When you're choosing project management software, you're likely to focus on your internal team's needs. It's a natural instinct, and it's a good one. But if you also work with third-party vendors, agencies, or freelancers, you need to pick a tool that can add them into the fold too.
As a freelancer, I've used at least 17 different project management tools (there are probably more I've forgotten), and I currently have accounts with 11. I understand what makes some project management apps easy for working with a client, and which features—or lack of features—can make these tools migraine-inducing.
Here I'll talk about how to choose a project management tool that facilitates teamwork with both internal and external team members alike.
Why you should consider external team members when choosing your app
The good news is that a big chunk of us external folks aren't all that picky about learning new software—within reason.
Is the tool relatively straightforward? Is it necessary for the work we're doing? Are you paying for me to have access to whatever features you want me to use? Then we're all good: I'll actively engage with the platform.
Some software, however, seems almost deliberately difficult for external team members to keep up with, especially when we have so many we're using already. If the tool is a headache, your freelancers and agencies might say no to using it—they'll want to work via email or a tool of their choice instead, preventing full integration.
How to choose project management software to share with external parties
In my work with all of the tools, I've noticed five things that make project management apps smooth as an external contributor.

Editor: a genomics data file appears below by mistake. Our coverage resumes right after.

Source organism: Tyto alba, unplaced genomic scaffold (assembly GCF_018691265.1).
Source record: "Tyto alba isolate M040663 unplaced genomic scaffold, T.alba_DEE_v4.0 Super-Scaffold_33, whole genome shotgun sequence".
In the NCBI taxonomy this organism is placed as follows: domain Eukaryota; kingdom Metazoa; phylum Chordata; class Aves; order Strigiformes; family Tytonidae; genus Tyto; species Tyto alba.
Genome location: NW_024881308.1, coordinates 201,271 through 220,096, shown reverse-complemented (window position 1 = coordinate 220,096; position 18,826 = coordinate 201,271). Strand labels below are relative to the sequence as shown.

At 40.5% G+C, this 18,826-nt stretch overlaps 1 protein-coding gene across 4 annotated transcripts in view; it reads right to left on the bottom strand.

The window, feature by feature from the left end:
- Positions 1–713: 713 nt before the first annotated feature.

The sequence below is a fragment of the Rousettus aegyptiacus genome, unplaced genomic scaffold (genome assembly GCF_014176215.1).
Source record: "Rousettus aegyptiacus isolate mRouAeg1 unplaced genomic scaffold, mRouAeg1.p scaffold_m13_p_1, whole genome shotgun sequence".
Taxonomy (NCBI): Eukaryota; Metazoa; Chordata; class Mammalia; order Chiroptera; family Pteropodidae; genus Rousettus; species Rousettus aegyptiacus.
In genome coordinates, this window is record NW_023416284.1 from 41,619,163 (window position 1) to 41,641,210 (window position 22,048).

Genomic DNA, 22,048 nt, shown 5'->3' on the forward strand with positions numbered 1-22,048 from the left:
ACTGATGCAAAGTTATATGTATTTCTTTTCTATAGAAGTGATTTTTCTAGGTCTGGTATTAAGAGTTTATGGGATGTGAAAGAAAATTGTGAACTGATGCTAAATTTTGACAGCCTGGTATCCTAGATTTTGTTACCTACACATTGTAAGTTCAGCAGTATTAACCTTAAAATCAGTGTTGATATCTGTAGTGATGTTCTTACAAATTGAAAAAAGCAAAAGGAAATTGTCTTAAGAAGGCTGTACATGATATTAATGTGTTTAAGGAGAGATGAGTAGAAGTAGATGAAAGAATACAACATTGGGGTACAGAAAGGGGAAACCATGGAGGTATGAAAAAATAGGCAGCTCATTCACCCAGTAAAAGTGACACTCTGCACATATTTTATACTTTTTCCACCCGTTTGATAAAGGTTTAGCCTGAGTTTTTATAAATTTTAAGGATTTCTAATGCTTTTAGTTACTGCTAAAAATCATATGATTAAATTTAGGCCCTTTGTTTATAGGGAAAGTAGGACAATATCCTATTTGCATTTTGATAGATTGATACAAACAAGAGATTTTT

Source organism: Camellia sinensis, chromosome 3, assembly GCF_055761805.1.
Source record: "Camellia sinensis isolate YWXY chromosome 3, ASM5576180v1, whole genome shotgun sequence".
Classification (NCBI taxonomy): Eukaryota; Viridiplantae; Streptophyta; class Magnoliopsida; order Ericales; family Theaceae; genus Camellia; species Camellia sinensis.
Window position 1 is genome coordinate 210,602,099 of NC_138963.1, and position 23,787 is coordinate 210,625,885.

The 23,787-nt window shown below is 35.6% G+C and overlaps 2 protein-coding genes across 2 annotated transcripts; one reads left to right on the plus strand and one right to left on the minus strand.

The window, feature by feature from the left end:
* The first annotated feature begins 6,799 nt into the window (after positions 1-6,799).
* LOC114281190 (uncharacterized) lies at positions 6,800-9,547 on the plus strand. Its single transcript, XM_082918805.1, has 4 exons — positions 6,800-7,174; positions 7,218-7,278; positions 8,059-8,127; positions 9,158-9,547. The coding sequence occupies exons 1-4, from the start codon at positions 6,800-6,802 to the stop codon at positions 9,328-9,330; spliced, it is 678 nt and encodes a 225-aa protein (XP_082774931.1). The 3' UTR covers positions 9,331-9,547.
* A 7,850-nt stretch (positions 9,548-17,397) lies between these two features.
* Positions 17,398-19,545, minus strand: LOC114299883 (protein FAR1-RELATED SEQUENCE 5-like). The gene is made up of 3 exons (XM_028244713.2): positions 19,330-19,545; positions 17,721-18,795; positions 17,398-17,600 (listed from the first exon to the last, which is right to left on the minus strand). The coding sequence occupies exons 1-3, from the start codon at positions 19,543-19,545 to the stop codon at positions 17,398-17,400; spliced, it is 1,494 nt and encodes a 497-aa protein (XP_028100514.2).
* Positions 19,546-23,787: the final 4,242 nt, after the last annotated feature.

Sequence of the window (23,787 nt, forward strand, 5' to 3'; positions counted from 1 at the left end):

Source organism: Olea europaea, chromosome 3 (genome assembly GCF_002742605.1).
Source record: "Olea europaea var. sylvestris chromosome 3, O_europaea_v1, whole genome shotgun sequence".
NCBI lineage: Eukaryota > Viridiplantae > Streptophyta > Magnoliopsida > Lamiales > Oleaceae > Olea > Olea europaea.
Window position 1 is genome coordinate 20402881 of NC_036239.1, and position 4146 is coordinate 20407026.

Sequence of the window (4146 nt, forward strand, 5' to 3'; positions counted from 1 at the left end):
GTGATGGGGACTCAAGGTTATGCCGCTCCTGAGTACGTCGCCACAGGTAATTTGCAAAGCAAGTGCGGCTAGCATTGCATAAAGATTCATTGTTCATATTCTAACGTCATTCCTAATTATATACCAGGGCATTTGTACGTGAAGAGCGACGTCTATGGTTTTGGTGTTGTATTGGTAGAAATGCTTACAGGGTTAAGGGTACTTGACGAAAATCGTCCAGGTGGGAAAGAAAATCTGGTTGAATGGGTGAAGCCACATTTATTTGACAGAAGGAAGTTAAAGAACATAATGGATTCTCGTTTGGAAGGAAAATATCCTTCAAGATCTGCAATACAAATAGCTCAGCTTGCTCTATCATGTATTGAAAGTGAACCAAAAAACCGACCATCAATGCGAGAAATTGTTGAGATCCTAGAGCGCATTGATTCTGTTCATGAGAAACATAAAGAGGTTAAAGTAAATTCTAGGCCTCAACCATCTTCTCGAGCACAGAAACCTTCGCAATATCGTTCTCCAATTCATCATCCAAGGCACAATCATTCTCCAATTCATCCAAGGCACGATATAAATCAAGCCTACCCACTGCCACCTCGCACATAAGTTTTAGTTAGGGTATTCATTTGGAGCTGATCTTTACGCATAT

1. Streamlined communication capabilities
I'm not naming any names, but for the better part of two years, I had a client who used a project management tool that I absolutely despised. The problem? The app's communication wasn't streamlined.
Conversations weren't threaded, which was already confusing, and there were about five different locations in-app that people could send each other messages. I would get an email or push notification that I had a message, but it wouldn't tell me where the message was or how many messages there were. If the message got buried under multiple conversations before you logged in (which happens a lot when working across different time zones), it was a nightmare.
In terms of communication among internal and external teams, one of my favorite tools has been Trello. You can comment on different cards, tag members as needed, and get emails that will take you directly to the comment in question. It also integrates with Zapier, so you can connect it to your own to-do list, calendar, or other app you use.
2. Reliable notification systems
I have plenty of clients who don't email me when they want something: they only use their project notification tools. While I do push back against this, as long as I get a prompt email notification alerting me to an in-app message, I can work with that.
Most tools send notifications, but not all of them reliably. Here are some of the issues I've run into that you should check for before committing to a tool:
Some apps may only send email notifications for "high-traffic" conversations.